This is an initial implementation of a copy on write approach but without using the jdk copy on write collections. It is strongly consistent but it still synchronises too much on writes.

Advantages
  • Strongly consistent.
  • Uses concurrent hash map so we can have non-blocking read.
Disadvantages
  • The synchronisation lock blocks on the entire cache.
  • The blocking calls are entirely blocking so all paths through them will block.
  • Concurrent hash map is blocking itself although at a fine grained level using stripes.
package name.dhruba.kb.concurrency.multimap;

import java.util.ArrayList;
import java.util.List;
import java.util.concurrent.ConcurrentHashMap;
import java.util.concurrent.ConcurrentMap;

public class CopyOnWriteArrayListMultiMap<K, V> {

	private final ConcurrentMap<K, List<V>> cache = new ConcurrentHashMap<K, List<V>>();

	public List<V> get(K k) {
		return cache.get(k);
	}

	public synchronized List<V> remove(K k) {
		return cache.remove(k);
	}

	public synchronized void put(K k, V v) {
		List<V> list = cache.get(k);
		if (list == null || list.isEmpty()) {
			list = new ArrayList<V>();
		} else {
			list = new ArrayList<V>(list);
		}
		list.add(v);
		cache.put(k, list);
	}

	public synchronized boolean remove(K k, K v) {
		List<V> list = cache.get(k);
		if (list == null) {
			return false;
		}
		if (list.isEmpty()) {
			cache.remove(k);
			return false;
		}
		boolean removed = list.remove(v);
		if (removed) {
			if (list.isEmpty()) {
				cache.remove(k);
			} else {
			    list = new ArrayList<V>(list);
				cache.put(k, list);
			}
		}
		return removed;
	}

}

Copy on write multimap but using the JDK CopyOnWriteArrayList

Here we opt to use the copy on write array list from the jdk. There is no synchronisation in the class itself (only within backing structure) but it is dangerously prone to interleaving and therefore weakly consistent. Personally I wouldn’t be happy about put() and remove() not being mutually exclusive and interleaving through each other. That to me would be unacceptable. Amazingly I’ve seen this implementation all too often at work.

Advantages
  • Uses {@link ConcurrentHashMap} for thread safety and visibility.
  • Uses {@link CopyOnWriteArrayList} for list thread safety and visibility.
  • No blocking in class itself. Instead the backing jdk classes handle blocking for us.
  • Blocking has been reduced to key level granularity instead of being at the cache level.
Disadvantages
  • Prone to interleaving. It is weakly consistent and does not guarantee mutually exclusive and atomic calls. The {@link remove(K)} call can interleave through the lines of the put method and potentially key value pairs can be added back in if a{@link remove(K)} is called part way through the {@link #put(K,V)} call. To be strongly consistent the {@link #remove(K)} and {@link #put(K,V)} need to be mutually exclusive.
package name.dhruba.kb.concurrency.multimap;

import java.util.List;
import java.util.concurrent.ConcurrentHashMap;
import java.util.concurrent.ConcurrentMap;
import java.util.concurrent.CopyOnWriteArrayList;

public class JdkCopyOnWriteArrayListMultiMap<K, V> {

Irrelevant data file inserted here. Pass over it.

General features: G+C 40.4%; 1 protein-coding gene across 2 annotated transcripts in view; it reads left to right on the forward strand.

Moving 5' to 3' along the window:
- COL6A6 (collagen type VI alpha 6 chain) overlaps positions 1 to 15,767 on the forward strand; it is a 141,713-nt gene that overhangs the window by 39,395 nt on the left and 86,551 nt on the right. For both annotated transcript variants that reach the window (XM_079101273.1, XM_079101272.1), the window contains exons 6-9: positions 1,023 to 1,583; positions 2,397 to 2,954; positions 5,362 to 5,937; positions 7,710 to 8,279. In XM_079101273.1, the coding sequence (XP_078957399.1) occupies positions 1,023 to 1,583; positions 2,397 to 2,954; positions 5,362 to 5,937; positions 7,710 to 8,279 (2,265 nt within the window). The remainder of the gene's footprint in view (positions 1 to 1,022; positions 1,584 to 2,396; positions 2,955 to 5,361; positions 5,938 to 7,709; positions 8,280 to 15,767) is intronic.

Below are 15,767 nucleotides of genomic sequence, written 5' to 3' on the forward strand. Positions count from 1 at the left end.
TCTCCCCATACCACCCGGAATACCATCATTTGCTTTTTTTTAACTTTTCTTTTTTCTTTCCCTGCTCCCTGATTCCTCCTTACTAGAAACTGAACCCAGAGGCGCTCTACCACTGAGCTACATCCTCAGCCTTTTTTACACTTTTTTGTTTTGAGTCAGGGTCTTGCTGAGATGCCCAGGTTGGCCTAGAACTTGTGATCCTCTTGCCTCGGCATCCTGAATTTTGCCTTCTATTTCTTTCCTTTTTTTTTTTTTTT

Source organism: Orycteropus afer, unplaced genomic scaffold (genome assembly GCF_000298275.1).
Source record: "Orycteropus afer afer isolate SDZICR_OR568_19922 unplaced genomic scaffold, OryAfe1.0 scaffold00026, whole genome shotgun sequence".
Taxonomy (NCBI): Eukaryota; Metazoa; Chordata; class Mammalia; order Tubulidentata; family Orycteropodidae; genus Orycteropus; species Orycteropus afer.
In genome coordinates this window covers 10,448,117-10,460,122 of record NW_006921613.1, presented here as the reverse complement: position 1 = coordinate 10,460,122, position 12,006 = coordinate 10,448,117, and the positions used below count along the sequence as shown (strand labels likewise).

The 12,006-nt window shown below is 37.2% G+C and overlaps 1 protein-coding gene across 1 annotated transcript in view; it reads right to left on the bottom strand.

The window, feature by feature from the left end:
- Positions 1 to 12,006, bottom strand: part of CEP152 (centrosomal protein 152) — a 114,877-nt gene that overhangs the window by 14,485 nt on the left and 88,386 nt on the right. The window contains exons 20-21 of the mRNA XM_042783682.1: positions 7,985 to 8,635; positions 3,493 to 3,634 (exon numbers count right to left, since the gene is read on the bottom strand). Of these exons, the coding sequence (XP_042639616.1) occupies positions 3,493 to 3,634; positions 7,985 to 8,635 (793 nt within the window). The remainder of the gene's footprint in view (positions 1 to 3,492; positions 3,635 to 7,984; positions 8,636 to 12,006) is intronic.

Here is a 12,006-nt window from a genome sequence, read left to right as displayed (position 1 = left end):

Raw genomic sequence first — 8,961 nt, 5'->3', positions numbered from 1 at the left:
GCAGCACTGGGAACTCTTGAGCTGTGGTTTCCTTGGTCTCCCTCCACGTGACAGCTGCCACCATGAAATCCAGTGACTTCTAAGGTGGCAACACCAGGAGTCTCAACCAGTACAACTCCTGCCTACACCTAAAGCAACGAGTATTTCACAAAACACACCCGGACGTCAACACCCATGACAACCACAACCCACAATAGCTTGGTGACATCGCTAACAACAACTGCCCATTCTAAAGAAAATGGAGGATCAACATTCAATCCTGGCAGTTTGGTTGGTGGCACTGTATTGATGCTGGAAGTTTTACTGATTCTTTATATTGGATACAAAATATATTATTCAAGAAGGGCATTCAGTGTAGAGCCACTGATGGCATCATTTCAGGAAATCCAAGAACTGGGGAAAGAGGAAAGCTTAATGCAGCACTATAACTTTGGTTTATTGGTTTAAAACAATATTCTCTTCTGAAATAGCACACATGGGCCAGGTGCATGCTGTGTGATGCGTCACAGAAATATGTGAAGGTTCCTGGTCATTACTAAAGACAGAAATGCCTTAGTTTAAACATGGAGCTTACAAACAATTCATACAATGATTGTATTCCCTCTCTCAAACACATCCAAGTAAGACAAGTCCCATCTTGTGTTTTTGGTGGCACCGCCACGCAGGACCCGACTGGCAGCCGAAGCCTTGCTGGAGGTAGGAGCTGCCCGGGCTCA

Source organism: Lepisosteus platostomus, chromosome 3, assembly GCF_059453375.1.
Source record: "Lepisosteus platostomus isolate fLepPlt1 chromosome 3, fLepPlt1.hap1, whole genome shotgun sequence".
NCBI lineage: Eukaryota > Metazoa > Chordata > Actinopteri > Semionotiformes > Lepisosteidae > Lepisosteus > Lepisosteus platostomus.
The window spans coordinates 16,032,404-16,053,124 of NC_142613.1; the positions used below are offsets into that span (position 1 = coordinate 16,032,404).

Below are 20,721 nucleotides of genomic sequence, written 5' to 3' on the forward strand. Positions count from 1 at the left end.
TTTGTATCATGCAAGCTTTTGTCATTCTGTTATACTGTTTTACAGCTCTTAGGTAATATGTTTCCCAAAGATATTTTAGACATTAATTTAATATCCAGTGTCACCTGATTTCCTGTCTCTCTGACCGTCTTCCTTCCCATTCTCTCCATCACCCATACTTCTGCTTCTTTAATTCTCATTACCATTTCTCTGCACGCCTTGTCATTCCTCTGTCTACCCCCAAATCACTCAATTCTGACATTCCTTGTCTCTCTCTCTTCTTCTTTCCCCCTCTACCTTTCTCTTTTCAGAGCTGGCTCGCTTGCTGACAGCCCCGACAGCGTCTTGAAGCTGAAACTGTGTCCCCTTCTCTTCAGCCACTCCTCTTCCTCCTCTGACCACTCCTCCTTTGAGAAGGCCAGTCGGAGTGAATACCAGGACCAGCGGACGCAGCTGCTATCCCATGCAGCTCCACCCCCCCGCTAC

private final ConcurrentMap<K, List<V>> cache = new ConcurrentHashMap<K, List<V>>();

    public List<V> get(K k) {
        return cache.get(k);
    }

    public List<V> remove(K k) {
        return cache.remove(k);
    }

    public void put(K k, V v) {
        List<V> list = cache.get(k);
        if (list == null) {
            list = new CopyOnWriteArrayList<V>();
            List<V> oldList = cache.putIfAbsent(k, list);
            if (oldList != null) {
                list = oldList;
            }
        }
        list.add(v);
    }

    public boolean remove(K k, K v) {
        List<V> list = cache.get(k);
        if (list == null) {
            return false;
        }
        if (list.isEmpty()) {
            cache.remove(k);
            return false;
        }
        boolean removed = list.remove(k);
        if (removed && list.isEmpty()) {
            cache.remove(k);
        }
        return removed;
    }

}

Partially blocking copy on write multimap

So from the previous implementation we return to a strongly consistent implementation but this time block only on certain paths through the put() and remove() methods at the cost of a little additional allocation. However the lock it uses is still a global one which means that operations on different keys will become sequential which is obviously not desirable.

Advantages
  • Strongly consistent.
  • Use of {@link ConcurrentHashMap} for thread safety and visibility guarantees.
  • The {@link #get(Object)} and {@link #remove(Object)} calls don’t block at all in this class.
  • The {@link #put(Object, Object)} and {@link #remove(Object, Object)} methods do block but only for certain paths. There are paths through these methods which won’t block at all. The {@link #put(Object, Object)} method only blocks if the {@link ConcurrentHashMap#putIfAbsent(Object, Object)} fails and the {@link #remove(Object, Object)} only blocks if there is something there to remove.
Disadvantages
  • We allocate a list initially in the {@link #put(Object, Object)} which may not be needed.
  • {@link ConcurrentHashMap} still blocks although at a finer level using stripes.
  • The blocking synchronisation we are using is still blocking the entire cache. What we really want is to block only the keys that hash to the value bucket that we are currently working with. A more fine grained blocking strategy is called for which we’ll see in the next implementation.
package name.dhruba.kb.concurrency.multimap;

import java.util.ArrayList;
import java.util.Collections;
import java.util.List;
import java.util.concurrent.ConcurrentHashMap;